• Ernst-Ulrich Walter, Germany
    [Phoenix Ancient Art, 2004]
    The Cleveland Museum of Art, Cleveland, OH
  • "Original, copie, représentation antique? Quleques considérations sur les images d'Apollo Sauroktonos," in eds. Colloque international sur les bronzes antiques, Crişan Muçeţeanu, Lucia Teposu Marinescu, Christina Ştirbulescu, and Valentin Bottez, The Antique bronzes typology, chronology, authenticity : the acta of the 16the International Congress of Antique Bronzes organised by the Romanian National History Museum, Bucharest, May 26th-31st 2003 (Bucharest: Cetatea de Scaun, 2004), pp. 301-304.
    "Acquisitions of the year," Apollo: The International Magazine of Art and Antiques. (December 2004). p. 51 (ill.).
    Brand, Arthur. Het verboden Judas-evangelie en de schat van Carchemish. Soesterberg: Aspekt, 2006. p. 140, fig. 6
    Praxitèle. Paris: Société française de promotion artistique, 2007. p. 207, fig. 126a
    Laugier, Ludovic. "Praxitèle et la Polychromie," Dossier de l'Art, no. 139 (March 2007) p. 56
    Harris, Lucian. "Louvre will not show Cleveland Apollo." The Art Newspaper vol. XVI no. 178 (March 2007)
    Flescher, Sharon, "Cleveland Museum Returns 14 Works To Italy," IFAR Journal vol. 11 (9), 2009 p. 7, fig. 3
    Barbillon, Claire, and Sophie Mouquin. Écrire la sculpture: de l'antiquité à Louise Bourgeois : une anthologie. Paris: Citadelles & Mazenod, 2011. p. 37
    Olszewski, Edward J. "Praxiteles' Apollo and Pliny's "Lizard Slayer."" Source: Notes in the History of Art 31:2 (Winter 2012) p.4, fig. 1A
    Cleveland Museum of Art, David Franklin, and C. Griffith Mann. Treasures from the Cleveland Museum of Art. Cleveland, OH: Cleveland Museum of Art, 2012. pp. 38-9
    Bennett, Michael J. 2013. Praxiteles: The Cleveland Apollo. Cleveland: The Cleveland Museum of Art.
    Brinkmann, Vinzenz. Zurück zur Klassik: ein neuer Blick auf das Alte Griechenland : eine Ausstellung der Liebieghaus Skulpturensammlung, Frankfurt am Main, 8. Februar bis 26. Mai 2013. München: Hirmer, 2013. Abb. 230, p. 222 ; Abb. 234, p. 224 ; Abb. 242, p. 226 ; Abb. 243, p. 227 ; Abb. 247, p. 229 ; p. 214
    Gill, David. Context Matters 'The Cleveland Apollo Goes Public' The Journal of Art Crime 10 (Fall 2013): 71-75. Mentioned: p. 71-75
    Cleveland Museum of Art. Cleveland Art: The Cleveland Museum of Art Members Magazine. Vol. 53 no. 05, September/October 2013 Mentioned and reproduced: Cover-2, 8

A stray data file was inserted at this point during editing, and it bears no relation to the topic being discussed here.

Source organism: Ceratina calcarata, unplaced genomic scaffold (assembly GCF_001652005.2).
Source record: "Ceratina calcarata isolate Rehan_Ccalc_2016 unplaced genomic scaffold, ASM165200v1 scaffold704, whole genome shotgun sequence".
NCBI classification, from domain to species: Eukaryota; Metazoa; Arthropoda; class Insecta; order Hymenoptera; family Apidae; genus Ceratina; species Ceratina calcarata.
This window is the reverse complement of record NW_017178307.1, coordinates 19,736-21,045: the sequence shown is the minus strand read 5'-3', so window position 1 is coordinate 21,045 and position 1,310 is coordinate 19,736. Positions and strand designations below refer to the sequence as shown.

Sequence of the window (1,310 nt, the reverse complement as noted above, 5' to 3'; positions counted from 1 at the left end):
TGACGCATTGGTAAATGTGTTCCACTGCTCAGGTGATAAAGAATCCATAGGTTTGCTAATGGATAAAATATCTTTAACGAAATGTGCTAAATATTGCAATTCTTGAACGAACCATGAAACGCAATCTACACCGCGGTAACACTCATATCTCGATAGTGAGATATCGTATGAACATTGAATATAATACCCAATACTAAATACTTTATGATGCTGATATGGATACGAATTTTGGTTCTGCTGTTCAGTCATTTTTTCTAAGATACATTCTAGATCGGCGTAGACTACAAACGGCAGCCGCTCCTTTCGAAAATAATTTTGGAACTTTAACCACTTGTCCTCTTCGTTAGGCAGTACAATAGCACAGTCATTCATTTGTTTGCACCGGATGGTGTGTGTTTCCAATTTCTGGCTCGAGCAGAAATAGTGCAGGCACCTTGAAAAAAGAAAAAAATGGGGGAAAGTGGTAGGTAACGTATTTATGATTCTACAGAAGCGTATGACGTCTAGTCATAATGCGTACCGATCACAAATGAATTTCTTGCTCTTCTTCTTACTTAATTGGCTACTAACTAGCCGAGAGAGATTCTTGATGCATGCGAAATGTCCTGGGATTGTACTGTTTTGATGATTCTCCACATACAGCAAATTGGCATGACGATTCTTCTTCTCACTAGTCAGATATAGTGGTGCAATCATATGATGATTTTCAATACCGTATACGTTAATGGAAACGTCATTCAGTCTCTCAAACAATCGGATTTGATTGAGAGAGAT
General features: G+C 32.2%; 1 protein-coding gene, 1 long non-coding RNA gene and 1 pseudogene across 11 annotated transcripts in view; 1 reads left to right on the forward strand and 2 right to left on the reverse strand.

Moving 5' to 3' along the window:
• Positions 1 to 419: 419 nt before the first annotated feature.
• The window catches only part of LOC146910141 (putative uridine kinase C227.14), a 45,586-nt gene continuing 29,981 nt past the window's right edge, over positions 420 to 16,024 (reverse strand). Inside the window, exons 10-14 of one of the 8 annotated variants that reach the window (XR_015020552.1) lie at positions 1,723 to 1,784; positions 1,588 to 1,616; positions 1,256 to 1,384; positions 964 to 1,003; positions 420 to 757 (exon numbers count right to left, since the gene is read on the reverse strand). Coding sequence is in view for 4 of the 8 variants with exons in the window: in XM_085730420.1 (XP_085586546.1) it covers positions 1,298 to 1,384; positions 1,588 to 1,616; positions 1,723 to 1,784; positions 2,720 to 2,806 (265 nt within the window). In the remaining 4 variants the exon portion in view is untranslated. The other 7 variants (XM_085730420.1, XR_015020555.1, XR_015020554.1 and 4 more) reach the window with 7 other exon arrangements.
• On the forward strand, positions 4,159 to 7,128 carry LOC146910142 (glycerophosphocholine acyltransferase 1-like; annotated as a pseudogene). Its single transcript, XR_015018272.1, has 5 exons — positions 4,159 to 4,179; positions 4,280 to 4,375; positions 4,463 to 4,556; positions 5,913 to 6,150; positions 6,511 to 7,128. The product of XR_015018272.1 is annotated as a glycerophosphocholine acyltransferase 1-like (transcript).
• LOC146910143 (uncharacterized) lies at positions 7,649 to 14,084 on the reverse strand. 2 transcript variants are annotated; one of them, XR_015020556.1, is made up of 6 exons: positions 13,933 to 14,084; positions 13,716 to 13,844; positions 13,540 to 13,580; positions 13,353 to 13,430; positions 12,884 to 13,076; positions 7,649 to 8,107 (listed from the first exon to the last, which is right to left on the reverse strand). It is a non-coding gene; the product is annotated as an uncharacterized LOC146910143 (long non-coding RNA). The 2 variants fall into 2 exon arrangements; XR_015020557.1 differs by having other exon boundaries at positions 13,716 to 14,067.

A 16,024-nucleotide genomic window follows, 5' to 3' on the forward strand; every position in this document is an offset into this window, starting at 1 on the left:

Cleveland Museum of Art. The CMA Companion: A Guide to the Cleveland Museum of Art. Cleveland: Cleveland Museum of Art, 2014. Mentioned and reproduced: P. 83
    Snyder, Colleen, Ernst Pernicka, and Peter Northover. "The Cleveland Apollo: Recent Research and Revelations." In Colloque International Sur les Bronzes Antiques. Artistry in Bronze: The Greeks and Their Legacy: XIX International Congress on Ancient Bronzes, Jens Daehner, Kenneth D. S. Lapatin, and Ambra Spinelli, eds., 329-340. Los Angeles: The J. Paul Getty Museum and the Getty Conservation Institute, 2017. Mentioned and Reproduced: p. 329-340
    Daehner, Jens and Kenneth D. S. Lapatin. Power and Pathos: Bronze Sculpture of the Hellenistic World. Firenze : Giunti, 2015. Reproduced: pp. 24-26, fig. 1.6;
    Stephen Ongpin Fine Art, and Stephen Ongpin. Renaissance to Futurism: A Selection of Italian Drawings, 1500-1920. 2015, 6. Mentioned in notes section, No. 2, Note 1 (unpagenated)
    Todisco, Luigi. Prassitele di Atene: scultore e bronzista del IV secolo. Roma: Giorgio Bretschneider editore, 2017. TAV. XII Reoroduced: TAV. XII
    Angelicoussis, Elizabeth, Daniella Ben-Arie, and Andrew F Stewart. 2017. Reconstructing the Lansdowne Collection of Classical Marbles. Edited by Gerard M.-F Hill. Munich: Hirmer. Pp. 113-117, Fig. 13.10.
    Neils, Jennifer. “Praxiteles to Caravaggio: The Apollo Sauroktonos Redefined.” Art Bulletin 99, no. 4 (December 2017): 10-30. Mentioned and reproduced: P. 13-14, fig. 7; P. 18, fig. 13
    Childs, William A. P. Greek Art and Aesthetics in the Fourth Century B.C. Princeton, NJ: Department of Art and Archaeology, Princeton University, in association with Princeton University Press, 2018. Mentioned: p. 195; Reproduced: p. [439] pl. # 182
    Stewart, Peter. "Ancient Greek Artists and Texts: Loss and Re-Creation," 47-58. Catherine M. Draycott, Rubina Raja, Katherine E. Welch, and William T. Wootton. Visual Histories of the Classical World: Essays in Honour of R.R.R. Smith. Turnhout : Brepols, 2019. Reproduced: p. 51, fig. 4.2' Mentioned: p. 52
    Isacker, Philip van, and Helen Simpson. De Sculptura: Reflections on Sculpture. Ghent : Mer. B&L, imprint of Borgerhoff & Lamberigts, 2021. Mentioned and reproduced: p. 207, fig. 168
    Pevnick, Seth and Colleen Snyder. "Shedding New Light on an Ancient Bronze Figure: Ongoing Research on the Cleveland Apollo" CMA Thinker on Medium (June 16 2022).
  • Praxiteles: The Cleveland Apollo. The Cleveland Museum of Art, Cleveland, OH (organizer) (September 29, 2013-January 5, 2014).
  • {{cite web|title=The Cleveland Apollo: Apollo Sauroktonos (Lizard-Slayer) or Apollo the Python-Slayer|url=false|author=Praxiteles, Follower|year=c. 350–200 BCE|access-date=19 April 2024|publisher=Cleveland Museum of Art}}

Source URL: